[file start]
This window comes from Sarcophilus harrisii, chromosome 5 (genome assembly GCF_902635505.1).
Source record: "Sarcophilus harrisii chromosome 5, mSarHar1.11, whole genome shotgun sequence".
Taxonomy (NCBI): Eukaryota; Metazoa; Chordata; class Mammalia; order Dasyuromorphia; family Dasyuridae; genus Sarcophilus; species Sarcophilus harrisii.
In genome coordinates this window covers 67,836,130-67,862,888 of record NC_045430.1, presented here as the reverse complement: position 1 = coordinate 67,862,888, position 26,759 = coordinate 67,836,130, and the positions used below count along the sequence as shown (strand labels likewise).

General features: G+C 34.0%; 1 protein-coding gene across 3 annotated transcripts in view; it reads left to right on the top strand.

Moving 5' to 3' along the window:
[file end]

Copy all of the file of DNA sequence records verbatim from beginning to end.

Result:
This window comes from Sarcophilus harrisii, chromosome 5 (genome assembly GCF_902635505.1).
Source record: "Sarcophilus harrisii chromosome 5, mSarHar1.11, whole genome shotgun sequence".
Taxonomy (NCBI): Eukaryota; Metazoa; Chordata; class Mammalia; order Dasyuromorphia; family Dasyuridae; genus Sarcophilus; species Sarcophilus harrisii.
In genome coordinates this window covers 67,836,130-67,862,888 of record NC_045430.1, presented here as the reverse complement: position 1 = coordinate 67,862,888, position 26,759 = coordinate 67,836,130, and the positions used below count along the sequence as shown (strand labels likewise).

General features: G+C 34.0%; 1 protein-coding gene across 3 annotated transcripts in view; it reads left to right on the top strand.

Moving 5' to 3' along the window: